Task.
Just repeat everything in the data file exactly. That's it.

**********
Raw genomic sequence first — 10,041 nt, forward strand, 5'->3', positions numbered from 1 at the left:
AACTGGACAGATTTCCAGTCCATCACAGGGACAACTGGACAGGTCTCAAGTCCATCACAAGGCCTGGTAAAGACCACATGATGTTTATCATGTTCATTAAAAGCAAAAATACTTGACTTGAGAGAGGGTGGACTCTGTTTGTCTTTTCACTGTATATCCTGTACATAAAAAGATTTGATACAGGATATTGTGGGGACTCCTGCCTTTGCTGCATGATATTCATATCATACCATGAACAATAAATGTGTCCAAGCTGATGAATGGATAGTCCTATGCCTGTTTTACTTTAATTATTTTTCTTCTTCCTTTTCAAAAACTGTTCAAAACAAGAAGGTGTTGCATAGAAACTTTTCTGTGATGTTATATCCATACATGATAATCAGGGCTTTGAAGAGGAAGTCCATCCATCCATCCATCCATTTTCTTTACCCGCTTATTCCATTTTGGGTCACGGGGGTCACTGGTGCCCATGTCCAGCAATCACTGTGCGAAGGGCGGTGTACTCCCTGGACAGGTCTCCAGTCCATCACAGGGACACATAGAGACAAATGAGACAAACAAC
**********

Raw genomic sequence first — 10,041 nt, forward strand, 5'->3', positions numbered from 1 at the left:
AACTGGACAGATTTCCAGTCCATCACAGGGACAACTGGACAGGTCTCAAGTCCATCACAAGGCCTGGTAAAGACCACATGATGTTTATCATGTTCATTAAAAGCAAAAATACTTGACTTGAGAGAGGGTGGACTCTGTTTGTCTTTTCACTGTATATCCTGTACATAAAAAGATTTGATACAGGATATTGTGGGGACTCCTGCCTTTGCTGCATGATATTCATATCATACCATGAACAATAAATGTGTCCAAGCTGATGAATGGATAGTCCTATGCCTGTTTTACTTTAATTATTTTTCTTCTTCCTTTTCAAAAACTGTTCAAAACAAGAAGGTGTTGCATAGAAACTTTTCTGTGATGTTATATCCATACATGATAATCAGGGCTTTGAAGAGGAAGTCCATCCATCCATCCATCCATTTTCTTTACCCGCTTATTCCATTTTGGGTCACGGGGGTCACTGGTGCCCATGTCCAGCAATCACTGTGCGAAGGGCGGTGTACTCCCTGGACAGGTCTCCAGTCCATCACAGGGACACATAGAGACAAATGAGACAAACAAC